We are embarrassed by God’s harsh judgments – for example, the destruction of the Canaanites, the Amalekites, and others.
I had long been troubled about the account of Ananias and Sapphira. As had many of the brethren, they sold their property and gave the proceeds to the Apostles for the church. However, this couple only gave half of the proceeds – no sin in itself – but they lied that they had given the church everything. Peter’s response was absolutely chilling:
- “Ananias, why hath Satan filled thy heart to lie to the Holy Spirit, and to keep back part of the price of the land? While it remained, did it not remain thine own? And after it was sold, was it not in thy power? How is it that thou hast conceived this thing in thy heart? Thou has not lied unto men, but unto God.” And Ananias hearing these words fell down and gave up the ghost: and great fear came upon all that heard it. (Acts 5:3-5)
I was troubled by this. Such a harsh judgment from God and absolutely no expression of remorse by Peter! After all, Ananias did donate half of the proceeds, and his was just a little white lie, wasn’t it?
Not only that, but Peter then spoke to Ananias’ wife Sapphira in a seemingly callous manner, especially in view of her great loss:
- “Tell me whether ye sold the land for so much.” And she said, “Yea, for so much.” But Peter said unto her, “How is it that ye have agreed together to try the Spirit of the Lord? Behold, the feet of them that have buried thy husband are at the door, and they shall carry thee out.” And she fell down immediately at his feet, and gave up the ghost. (Acts 5:8-10)
Peter gave her only the briefest opportunity to repent and then pronounced judgment on this unfortunate woman.
After each of these “exterminations,” Scripture records:
- And great fear came upon the whole church, and upon all that heard these things. (Acts 5:11)
Well, no wonder! No one was above sin. If it happened to Ananias and Sapphira, perhaps it could happen to anyone! Who then could serve such a wrathful God? Who could continue to rejoice in Him and regard Him as their Savior, if He might snuff them out at any moment? Well, it seems that some distanced themselves from the church because of this (Acts 5:13). Who could blame them, right?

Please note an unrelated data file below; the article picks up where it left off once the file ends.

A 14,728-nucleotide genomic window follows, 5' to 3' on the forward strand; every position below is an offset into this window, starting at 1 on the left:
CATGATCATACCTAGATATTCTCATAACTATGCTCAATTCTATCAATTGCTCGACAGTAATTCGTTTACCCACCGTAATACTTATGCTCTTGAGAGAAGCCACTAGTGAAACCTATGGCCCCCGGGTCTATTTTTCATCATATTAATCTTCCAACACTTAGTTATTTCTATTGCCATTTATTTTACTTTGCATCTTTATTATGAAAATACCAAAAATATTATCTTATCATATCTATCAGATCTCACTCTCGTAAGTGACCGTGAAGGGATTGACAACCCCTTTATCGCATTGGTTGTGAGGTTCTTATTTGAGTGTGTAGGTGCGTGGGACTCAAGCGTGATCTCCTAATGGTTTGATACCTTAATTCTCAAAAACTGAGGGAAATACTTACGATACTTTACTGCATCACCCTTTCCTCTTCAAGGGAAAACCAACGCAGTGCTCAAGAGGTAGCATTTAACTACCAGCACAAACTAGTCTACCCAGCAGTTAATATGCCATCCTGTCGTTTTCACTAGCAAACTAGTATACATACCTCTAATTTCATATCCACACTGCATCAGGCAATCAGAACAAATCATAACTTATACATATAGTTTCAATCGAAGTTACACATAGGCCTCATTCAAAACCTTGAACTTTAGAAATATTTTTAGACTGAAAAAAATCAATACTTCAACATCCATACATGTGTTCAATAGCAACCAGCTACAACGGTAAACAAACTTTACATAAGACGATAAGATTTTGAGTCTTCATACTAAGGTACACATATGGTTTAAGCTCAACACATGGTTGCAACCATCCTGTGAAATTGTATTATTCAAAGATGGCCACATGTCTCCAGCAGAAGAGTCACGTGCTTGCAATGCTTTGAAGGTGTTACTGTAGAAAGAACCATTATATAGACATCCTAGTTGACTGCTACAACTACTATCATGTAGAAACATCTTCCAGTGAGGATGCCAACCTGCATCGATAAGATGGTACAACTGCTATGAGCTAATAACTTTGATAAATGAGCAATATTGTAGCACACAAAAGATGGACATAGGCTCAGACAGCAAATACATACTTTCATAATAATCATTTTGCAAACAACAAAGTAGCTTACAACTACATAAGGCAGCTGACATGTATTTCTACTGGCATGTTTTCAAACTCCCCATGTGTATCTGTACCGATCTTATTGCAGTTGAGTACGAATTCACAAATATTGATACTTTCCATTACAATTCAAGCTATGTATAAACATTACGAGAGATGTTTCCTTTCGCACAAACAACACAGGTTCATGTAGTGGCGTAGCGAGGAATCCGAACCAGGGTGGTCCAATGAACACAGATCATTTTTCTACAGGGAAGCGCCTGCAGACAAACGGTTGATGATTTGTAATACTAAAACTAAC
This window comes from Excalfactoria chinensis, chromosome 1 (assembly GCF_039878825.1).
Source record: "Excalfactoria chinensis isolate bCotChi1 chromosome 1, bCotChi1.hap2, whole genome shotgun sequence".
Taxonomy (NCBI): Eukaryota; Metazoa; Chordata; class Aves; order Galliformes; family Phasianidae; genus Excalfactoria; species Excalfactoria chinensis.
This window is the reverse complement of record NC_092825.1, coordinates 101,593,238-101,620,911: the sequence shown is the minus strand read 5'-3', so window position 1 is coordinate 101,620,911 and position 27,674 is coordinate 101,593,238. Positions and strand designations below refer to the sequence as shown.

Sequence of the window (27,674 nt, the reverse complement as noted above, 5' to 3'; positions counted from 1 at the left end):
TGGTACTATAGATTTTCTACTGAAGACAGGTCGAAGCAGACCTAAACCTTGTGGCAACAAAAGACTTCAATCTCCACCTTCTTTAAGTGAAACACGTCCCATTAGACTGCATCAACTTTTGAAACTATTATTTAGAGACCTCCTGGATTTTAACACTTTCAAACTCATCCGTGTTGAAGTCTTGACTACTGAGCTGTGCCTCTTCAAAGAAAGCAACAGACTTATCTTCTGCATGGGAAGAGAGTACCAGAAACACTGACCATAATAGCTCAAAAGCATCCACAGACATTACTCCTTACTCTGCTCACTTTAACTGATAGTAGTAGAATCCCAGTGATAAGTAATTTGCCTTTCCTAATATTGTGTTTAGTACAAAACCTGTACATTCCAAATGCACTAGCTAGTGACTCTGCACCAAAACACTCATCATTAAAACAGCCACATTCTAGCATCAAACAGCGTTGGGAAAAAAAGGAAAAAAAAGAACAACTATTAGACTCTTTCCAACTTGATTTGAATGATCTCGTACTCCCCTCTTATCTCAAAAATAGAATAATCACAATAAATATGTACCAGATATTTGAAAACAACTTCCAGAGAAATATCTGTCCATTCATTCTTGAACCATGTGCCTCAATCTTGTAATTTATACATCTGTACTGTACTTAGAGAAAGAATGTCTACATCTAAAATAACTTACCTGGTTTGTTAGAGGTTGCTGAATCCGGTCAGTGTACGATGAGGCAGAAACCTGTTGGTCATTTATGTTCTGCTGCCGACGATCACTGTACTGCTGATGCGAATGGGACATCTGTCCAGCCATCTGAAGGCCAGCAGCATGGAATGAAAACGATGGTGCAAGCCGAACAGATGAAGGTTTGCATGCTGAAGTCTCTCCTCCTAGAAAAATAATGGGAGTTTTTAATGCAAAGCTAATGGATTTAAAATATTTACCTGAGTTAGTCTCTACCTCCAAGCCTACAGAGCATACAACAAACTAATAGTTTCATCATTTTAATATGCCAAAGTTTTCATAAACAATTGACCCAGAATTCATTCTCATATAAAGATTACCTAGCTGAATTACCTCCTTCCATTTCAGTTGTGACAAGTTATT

Is it any surprise then that we, as members of Western culture, should not be embarrassed by such a God? Didn’t these two judgments sour people to the Gospel message? Consequently, when we evangelize, we tend to soften these harsh aspects of our God, but should we? Perhaps not! Right afterwards:
- The apostles were performing many miraculous signs and wonders among the people. And all the believers were meeting regularly at the Temple in the area known as Solomon’s Colonnade. But no one else dared to join them, even though all the people had high regard for them. Yet more and more people believed and were brought to the Lord—crowds of both men and women. As a result of the apostles’ work, sick people were brought… and they were all healed. (Acts 5:12-16; NLT)
Oddly, rather than discrediting the church, God’s judgments built the church!
We often wonder, “To what extent has the church been taken captive by the culture and the ideas of the culture?” Has judgment and justice gone out of style in Western culture? Atheist Richard Dawkins, speaking for many of the educated in the West, famously claimed:
- The God of the Old Testament is arguably the most unpleasant character in all fiction: jealous and proud of it; a petty, unjust, unforgiving control-freak; a vindictive, bloodthirsty ethnic cleanser; a misogynistic, homophobic, racist, infanticidal, genocidal, filicidal, pestilential, megalomaniacal, sadomasochistic, capriciously malevolent bully.
Although church-goers wouldn’t go so far, we still find Dawkins’ words stinging and embarrassing. We therefore tend to want to make excuses for His judgments, even to the point of proclaiming that God will save everyone, or that He has repented of His harsh ways. We would also like to be able to say that Ananias and Sapphira died because of a stricken conscience and not the judgments of God, but this would misrepresent God.
Understandably, we want others to be attracted to our God, and so we give Him a face-life. However, what represents an improved image in our eyes, is unacceptable to Him. Instead, His blessings accompany our faithful disclosure of who He really is.